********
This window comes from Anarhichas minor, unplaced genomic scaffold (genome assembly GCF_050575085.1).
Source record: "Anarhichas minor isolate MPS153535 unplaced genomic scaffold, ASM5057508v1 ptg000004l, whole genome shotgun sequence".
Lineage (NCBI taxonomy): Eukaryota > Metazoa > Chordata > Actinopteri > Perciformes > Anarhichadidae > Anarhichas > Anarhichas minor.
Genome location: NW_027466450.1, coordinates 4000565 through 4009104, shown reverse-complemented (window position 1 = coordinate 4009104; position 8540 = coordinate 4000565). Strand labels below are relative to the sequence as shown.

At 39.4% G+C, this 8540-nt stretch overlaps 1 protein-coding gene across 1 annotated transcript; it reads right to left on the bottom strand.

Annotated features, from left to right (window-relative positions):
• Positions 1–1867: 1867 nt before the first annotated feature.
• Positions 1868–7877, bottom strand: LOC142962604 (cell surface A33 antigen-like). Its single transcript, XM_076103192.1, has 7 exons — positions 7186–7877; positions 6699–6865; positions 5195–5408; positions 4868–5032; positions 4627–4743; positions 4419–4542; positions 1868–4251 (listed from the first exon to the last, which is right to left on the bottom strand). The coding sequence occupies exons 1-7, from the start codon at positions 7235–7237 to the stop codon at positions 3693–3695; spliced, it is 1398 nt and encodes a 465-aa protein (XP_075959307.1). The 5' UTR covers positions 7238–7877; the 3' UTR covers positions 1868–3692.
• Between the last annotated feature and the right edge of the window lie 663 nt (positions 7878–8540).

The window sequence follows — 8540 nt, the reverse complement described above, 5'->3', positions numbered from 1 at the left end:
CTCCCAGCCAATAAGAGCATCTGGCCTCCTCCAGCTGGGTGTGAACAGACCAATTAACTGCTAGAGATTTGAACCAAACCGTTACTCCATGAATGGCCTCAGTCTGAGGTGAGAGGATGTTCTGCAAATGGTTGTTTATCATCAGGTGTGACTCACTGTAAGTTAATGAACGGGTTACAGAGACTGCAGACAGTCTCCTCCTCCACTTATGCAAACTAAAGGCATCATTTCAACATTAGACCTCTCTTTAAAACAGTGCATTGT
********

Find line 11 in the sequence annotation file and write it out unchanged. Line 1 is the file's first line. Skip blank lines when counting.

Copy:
CTCCCAGCCAATAAGAGCATCTGGCCTCCTCCAGCTGGGTGTGAACAGACCAATTAACTGCTAGAGATTTGAACCAAACCGTTACTCCATGAATGGCCTCAGTCTGAGGTGAGAGGATGTTCTGCAAATGGTTGTTTATCATCAGGTGTGACTCACTGTAAGTTAATGAACGGGTTACAGAGACTGCAGACAGTCTCCTCCTCCACTTATGCAAACTAAAGGCATCATTTCAACATTAGACCTCTCTTTAAAACAGTGCATTGT